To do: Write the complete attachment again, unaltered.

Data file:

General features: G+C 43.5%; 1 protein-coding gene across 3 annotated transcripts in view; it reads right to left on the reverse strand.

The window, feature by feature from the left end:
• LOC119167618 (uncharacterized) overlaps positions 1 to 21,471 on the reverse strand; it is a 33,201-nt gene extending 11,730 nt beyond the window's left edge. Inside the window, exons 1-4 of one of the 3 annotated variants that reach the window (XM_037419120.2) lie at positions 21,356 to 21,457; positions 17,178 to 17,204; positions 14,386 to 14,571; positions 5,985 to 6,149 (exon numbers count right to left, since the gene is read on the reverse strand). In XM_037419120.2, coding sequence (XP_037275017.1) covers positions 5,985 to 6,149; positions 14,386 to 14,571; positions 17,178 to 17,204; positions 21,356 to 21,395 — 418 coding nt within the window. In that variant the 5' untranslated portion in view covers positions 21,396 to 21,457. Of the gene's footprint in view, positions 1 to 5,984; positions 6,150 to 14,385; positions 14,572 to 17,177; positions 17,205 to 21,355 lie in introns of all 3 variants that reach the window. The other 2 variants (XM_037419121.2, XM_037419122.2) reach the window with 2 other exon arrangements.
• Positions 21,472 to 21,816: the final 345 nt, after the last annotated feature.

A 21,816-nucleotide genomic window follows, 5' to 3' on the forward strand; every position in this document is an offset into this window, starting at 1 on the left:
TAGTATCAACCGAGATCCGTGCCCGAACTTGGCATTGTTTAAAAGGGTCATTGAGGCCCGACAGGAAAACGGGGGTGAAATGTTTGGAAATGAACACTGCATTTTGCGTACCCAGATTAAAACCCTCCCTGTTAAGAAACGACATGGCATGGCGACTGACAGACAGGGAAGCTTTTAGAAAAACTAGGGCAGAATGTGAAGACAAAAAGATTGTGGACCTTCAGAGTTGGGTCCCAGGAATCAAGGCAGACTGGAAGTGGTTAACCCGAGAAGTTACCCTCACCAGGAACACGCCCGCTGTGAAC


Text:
General features: G+C 43.5%; 1 protein-coding gene across 3 annotated transcripts in view; it reads right to left on the reverse strand.

The window, feature by feature from the left end:
• LOC119167618 (uncharacterized) overlaps positions 1 to 21,471 on the reverse strand; it is a 33,201-nt gene extending 11,730 nt beyond the window's left edge. Inside the window, exons 1-4 of one of the 3 annotated variants that reach the window (XM_037419120.2) lie at positions 21,356 to 21,457; positions 17,178 to 17,204; positions 14,386 to 14,571; positions 5,985 to 6,149 (exon numbers count right to left, since the gene is read on the reverse strand). In XM_037419120.2, coding sequence (XP_037275017.1) covers positions 5,985 to 6,149; positions 14,386 to 14,571; positions 17,178 to 17,204; positions 21,356 to 21,395 — 418 coding nt within the window. In that variant the 5' untranslated portion in view covers positions 21,396 to 21,457. Of the gene's footprint in view, positions 1 to 5,984; positions 6,150 to 14,385; positions 14,572 to 17,177; positions 17,205 to 21,355 lie in introns of all 3 variants that reach the window. The other 2 variants (XM_037419121.2, XM_037419122.2) reach the window with 2 other exon arrangements.
• Positions 21,472 to 21,816: the final 345 nt, after the last annotated feature.

A 21,816-nucleotide genomic window follows, 5' to 3' on the forward strand; every position in this document is an offset into this window, starting at 1 on the left:
TAGTATCAACCGAGATCCGTGCCCGAACTTGGCATTGTTTAAAAGGGTCATTGAGGCCCGACAGGAAAACGGGGGTGAAATGTTTGGAAATGAACACTGCATTTTGCGTACCCAGATTAAAACCCTCCCTGTTAAGAAACGACATGGCATGGCGACTGACAGACAGGGAAGCTTTTAGAAAAACTAGGGCAGAATGTGAAGACAAAAAGATTGTGGACCTTCAGAGTTGGGTCCCAGGAATCAAGGCAGACTGGAAGTGGTTAACCCGAGAAGTTACCCTCACCAGGAACACGCCCGCTGTGAAC